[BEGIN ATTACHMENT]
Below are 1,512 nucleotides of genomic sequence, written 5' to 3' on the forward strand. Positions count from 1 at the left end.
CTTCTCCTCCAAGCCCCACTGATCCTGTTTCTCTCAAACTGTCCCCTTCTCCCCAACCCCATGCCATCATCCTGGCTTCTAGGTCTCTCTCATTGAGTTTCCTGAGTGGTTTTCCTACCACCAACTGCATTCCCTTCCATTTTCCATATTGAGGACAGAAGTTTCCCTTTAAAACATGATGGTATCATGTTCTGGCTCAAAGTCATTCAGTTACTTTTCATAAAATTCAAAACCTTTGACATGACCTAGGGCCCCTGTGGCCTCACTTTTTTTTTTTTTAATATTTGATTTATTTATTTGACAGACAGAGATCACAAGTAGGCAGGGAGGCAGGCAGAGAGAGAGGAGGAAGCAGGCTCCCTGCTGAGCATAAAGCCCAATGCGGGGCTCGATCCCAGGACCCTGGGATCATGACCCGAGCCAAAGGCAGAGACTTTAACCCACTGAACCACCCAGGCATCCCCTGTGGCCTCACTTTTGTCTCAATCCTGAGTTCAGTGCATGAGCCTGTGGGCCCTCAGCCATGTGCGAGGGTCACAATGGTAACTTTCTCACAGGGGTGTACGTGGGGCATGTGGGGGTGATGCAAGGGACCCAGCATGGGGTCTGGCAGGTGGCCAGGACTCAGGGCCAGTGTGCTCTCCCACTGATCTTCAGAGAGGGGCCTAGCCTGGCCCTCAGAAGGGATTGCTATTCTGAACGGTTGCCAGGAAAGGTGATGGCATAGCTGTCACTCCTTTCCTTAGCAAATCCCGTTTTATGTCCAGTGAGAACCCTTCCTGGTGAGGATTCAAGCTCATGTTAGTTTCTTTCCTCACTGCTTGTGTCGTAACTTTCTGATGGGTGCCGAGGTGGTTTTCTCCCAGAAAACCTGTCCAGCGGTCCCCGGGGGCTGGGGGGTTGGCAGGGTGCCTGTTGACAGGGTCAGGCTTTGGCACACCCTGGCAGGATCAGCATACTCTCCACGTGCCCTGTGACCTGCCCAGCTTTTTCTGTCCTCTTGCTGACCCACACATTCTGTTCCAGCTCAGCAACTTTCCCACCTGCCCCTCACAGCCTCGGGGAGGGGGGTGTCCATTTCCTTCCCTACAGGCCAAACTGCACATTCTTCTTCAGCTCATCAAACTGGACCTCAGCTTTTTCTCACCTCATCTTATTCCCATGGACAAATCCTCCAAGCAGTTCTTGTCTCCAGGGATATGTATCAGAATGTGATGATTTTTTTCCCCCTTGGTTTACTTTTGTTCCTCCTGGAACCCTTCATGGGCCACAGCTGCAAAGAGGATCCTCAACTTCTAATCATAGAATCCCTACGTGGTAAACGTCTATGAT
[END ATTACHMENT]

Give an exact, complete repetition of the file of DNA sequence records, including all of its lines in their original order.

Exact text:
Below are 1,512 nucleotides of genomic sequence, written 5' to 3' on the forward strand. Positions count from 1 at the left end.
CTTCTCCTCCAAGCCCCACTGATCCTGTTTCTCTCAAACTGTCCCCTTCTCCCCAACCCCATGCCATCATCCTGGCTTCTAGGTCTCTCTCATTGAGTTTCCTGAGTGGTTTTCCTACCACCAACTGCATTCCCTTCCATTTTCCATATTGAGGACAGAAGTTTCCCTTTAAAACATGATGGTATCATGTTCTGGCTCAAAGTCATTCAGTTACTTTTCATAAAATTCAAAACCTTTGACATGACCTAGGGCCCCTGTGGCCTCACTTTTTTTTTTTTTAATATTTGATTTATTTATTTGACAGACAGAGATCACAAGTAGGCAGGGAGGCAGGCAGAGAGAGAGGAGGAAGCAGGCTCCCTGCTGAGCATAAAGCCCAATGCGGGGCTCGATCCCAGGACCCTGGGATCATGACCCGAGCCAAAGGCAGAGACTTTAACCCACTGAACCACCCAGGCATCCCCTGTGGCCTCACTTTTGTCTCAATCCTGAGTTCAGTGCATGAGCCTGTGGGCCCTCAGCCATGTGCGAGGGTCACAATGGTAACTTTCTCACAGGGGTGTACGTGGGGCATGTGGGGGTGATGCAAGGGACCCAGCATGGGGTCTGGCAGGTGGCCAGGACTCAGGGCCAGTGTGCTCTCCCACTGATCTTCAGAGAGGGGCCTAGCCTGGCCCTCAGAAGGGATTGCTATTCTGAACGGTTGCCAGGAAAGGTGATGGCATAGCTGTCACTCCTTTCCTTAGCAAATCCCGTTTTATGTCCAGTGAGAACCCTTCCTGGTGAGGATTCAAGCTCATGTTAGTTTCTTTCCTCACTGCTTGTGTCGTAACTTTCTGATGGGTGCCGAGGTGGTTTTCTCCCAGAAAACCTGTCCAGCGGTCCCCGGGGGCTGGGGGGTTGGCAGGGTGCCTGTTGACAGGGTCAGGCTTTGGCACACCCTGGCAGGATCAGCATACTCTCCACGTGCCCTGTGACCTGCCCAGCTTTTTCTGTCCTCTTGCTGACCCACACATTCTGTTCCAGCTCAGCAACTTTCCCACCTGCCCCTCACAGCCTCGGGGAGGGGGGTGTCCATTTCCTTCCCTACAGGCCAAACTGCACATTCTTCTTCAGCTCATCAAACTGGACCTCAGCTTTTTCTCACCTCATCTTATTCCCATGGACAAATCCTCCAAGCAGTTCTTGTCTCCAGGGATATGTATCAGAATGTGATGATTTTTTTCCCCCTTGGTTTACTTTTGTTCCTCCTGGAACCCTTCATGGGCCACAGCTGCAAAGAGGATCCTCAACTTCTAATCATAGAATCCCTACGTGGTAAACGTCTATGAT